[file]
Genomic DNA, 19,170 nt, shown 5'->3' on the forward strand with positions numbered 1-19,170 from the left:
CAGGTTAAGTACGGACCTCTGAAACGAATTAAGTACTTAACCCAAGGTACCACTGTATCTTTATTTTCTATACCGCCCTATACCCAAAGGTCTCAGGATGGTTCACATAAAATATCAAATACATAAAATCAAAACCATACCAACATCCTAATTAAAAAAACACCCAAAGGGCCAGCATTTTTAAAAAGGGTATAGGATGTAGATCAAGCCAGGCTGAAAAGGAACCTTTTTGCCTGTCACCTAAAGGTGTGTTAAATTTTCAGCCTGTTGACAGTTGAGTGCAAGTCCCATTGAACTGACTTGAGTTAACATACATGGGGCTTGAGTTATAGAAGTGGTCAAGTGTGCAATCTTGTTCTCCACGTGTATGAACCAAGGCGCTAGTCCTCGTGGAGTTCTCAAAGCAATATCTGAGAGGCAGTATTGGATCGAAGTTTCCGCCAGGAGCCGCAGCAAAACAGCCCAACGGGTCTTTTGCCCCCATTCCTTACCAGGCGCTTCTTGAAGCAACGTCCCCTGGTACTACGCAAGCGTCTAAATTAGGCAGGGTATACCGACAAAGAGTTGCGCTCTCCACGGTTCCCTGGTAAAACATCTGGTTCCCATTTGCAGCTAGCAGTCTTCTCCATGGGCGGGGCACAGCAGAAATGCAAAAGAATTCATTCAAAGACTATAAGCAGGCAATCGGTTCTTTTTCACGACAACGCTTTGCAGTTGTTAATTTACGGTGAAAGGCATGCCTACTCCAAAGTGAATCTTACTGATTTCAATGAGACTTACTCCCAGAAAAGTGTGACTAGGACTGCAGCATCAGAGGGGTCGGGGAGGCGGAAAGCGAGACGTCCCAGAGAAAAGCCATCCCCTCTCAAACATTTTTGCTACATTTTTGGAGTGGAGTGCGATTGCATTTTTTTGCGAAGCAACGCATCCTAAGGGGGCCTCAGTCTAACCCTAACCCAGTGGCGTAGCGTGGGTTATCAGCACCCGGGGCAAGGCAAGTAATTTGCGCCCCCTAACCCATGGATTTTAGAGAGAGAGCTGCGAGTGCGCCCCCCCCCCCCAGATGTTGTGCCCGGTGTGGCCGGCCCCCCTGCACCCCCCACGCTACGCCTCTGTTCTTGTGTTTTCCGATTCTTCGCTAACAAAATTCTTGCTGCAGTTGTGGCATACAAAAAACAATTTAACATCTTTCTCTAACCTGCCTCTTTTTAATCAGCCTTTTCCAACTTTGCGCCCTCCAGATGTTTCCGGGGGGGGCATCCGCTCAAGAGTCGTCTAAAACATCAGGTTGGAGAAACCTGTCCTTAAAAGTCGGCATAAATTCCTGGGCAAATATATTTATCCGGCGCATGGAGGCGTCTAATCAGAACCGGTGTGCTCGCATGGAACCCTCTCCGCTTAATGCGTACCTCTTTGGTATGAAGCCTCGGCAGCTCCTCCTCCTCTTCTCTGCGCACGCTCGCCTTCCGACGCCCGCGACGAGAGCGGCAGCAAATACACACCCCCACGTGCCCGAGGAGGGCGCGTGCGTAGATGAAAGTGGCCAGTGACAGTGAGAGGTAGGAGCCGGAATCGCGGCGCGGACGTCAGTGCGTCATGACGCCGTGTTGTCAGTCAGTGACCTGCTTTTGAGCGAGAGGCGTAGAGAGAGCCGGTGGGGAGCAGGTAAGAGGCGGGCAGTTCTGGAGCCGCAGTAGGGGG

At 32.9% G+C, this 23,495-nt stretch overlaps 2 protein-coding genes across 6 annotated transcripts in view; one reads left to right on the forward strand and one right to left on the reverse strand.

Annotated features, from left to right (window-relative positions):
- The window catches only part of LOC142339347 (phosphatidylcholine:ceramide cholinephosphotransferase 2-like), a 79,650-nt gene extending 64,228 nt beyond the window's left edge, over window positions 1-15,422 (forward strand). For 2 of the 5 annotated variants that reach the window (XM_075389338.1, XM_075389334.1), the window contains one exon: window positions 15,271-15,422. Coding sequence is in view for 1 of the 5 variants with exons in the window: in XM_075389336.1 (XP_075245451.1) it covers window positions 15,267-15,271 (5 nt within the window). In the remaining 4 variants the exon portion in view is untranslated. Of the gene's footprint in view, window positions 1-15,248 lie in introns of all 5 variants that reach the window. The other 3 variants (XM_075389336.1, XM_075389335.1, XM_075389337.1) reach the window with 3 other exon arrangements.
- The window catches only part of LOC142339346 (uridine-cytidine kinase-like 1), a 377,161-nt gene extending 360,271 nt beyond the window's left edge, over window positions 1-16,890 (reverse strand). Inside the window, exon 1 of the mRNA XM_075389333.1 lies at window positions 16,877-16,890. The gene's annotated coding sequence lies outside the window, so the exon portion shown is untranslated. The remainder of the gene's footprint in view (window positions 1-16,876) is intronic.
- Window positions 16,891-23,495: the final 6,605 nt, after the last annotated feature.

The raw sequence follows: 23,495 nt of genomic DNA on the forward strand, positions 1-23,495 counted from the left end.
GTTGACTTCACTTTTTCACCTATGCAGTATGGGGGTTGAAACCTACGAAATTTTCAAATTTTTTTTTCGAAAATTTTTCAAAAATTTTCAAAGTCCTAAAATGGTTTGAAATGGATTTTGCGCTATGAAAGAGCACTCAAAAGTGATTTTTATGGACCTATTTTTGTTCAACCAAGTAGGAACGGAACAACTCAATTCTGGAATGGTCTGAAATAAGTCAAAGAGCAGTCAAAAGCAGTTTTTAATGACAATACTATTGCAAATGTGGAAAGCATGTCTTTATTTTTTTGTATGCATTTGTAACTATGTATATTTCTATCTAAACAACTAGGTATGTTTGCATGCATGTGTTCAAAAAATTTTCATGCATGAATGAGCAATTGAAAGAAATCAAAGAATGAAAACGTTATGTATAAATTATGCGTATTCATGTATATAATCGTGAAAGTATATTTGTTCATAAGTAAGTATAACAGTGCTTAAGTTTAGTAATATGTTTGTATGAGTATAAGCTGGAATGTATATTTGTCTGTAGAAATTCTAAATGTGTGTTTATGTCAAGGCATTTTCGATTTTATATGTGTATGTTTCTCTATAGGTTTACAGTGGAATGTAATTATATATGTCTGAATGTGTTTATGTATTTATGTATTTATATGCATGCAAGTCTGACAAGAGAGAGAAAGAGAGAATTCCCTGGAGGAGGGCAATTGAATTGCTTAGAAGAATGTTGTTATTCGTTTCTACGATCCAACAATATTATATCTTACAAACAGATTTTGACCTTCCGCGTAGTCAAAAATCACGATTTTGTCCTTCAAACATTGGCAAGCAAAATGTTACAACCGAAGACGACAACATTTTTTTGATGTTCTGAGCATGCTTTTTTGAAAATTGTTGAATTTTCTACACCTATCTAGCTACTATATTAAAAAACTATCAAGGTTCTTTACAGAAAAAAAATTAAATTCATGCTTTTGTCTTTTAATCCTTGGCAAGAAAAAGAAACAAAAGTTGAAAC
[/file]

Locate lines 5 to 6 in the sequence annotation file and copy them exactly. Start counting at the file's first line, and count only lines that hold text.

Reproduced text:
- The window catches only part of LOC142339347 (phosphatidylcholine:ceramide cholinephosphotransferase 2-like), a 79,650-nt gene extending 64,228 nt beyond the window's left edge, over window positions 1-15,422 (forward strand). For 2 of the 5 annotated variants that reach the window (XM_075389338.1, XM_075389334.1), the window contains one exon: window positions 15,271-15,422. Coding sequence is in view for 1 of the 5 variants with exons in the window: in XM_075389336.1 (XP_075245451.1) it covers window positions 15,267-15,271 (5 nt within the window). In the remaining 4 variants the exon portion in view is untranslated. Of the gene's footprint in view, window positions 1-15,248 lie in introns of all 5 variants that reach the window. The other 3 variants (XM_075389336.1, XM_075389335.1, XM_075389337.1) reach the window with 3 other exon arrangements.
- The window catches only part of LOC142339346 (uridine-cytidine kinase-like 1), a 377,161-nt gene extending 360,271 nt beyond the window's left edge, over window positions 1-16,890 (reverse strand). Inside the window, exon 1 of the mRNA XM_075389333.1 lies at window positions 16,877-16,890. The gene's annotated coding sequence lies outside the window, so the exon portion shown is untranslated. The remainder of the gene's footprint in view (window positions 1-16,876) is intronic.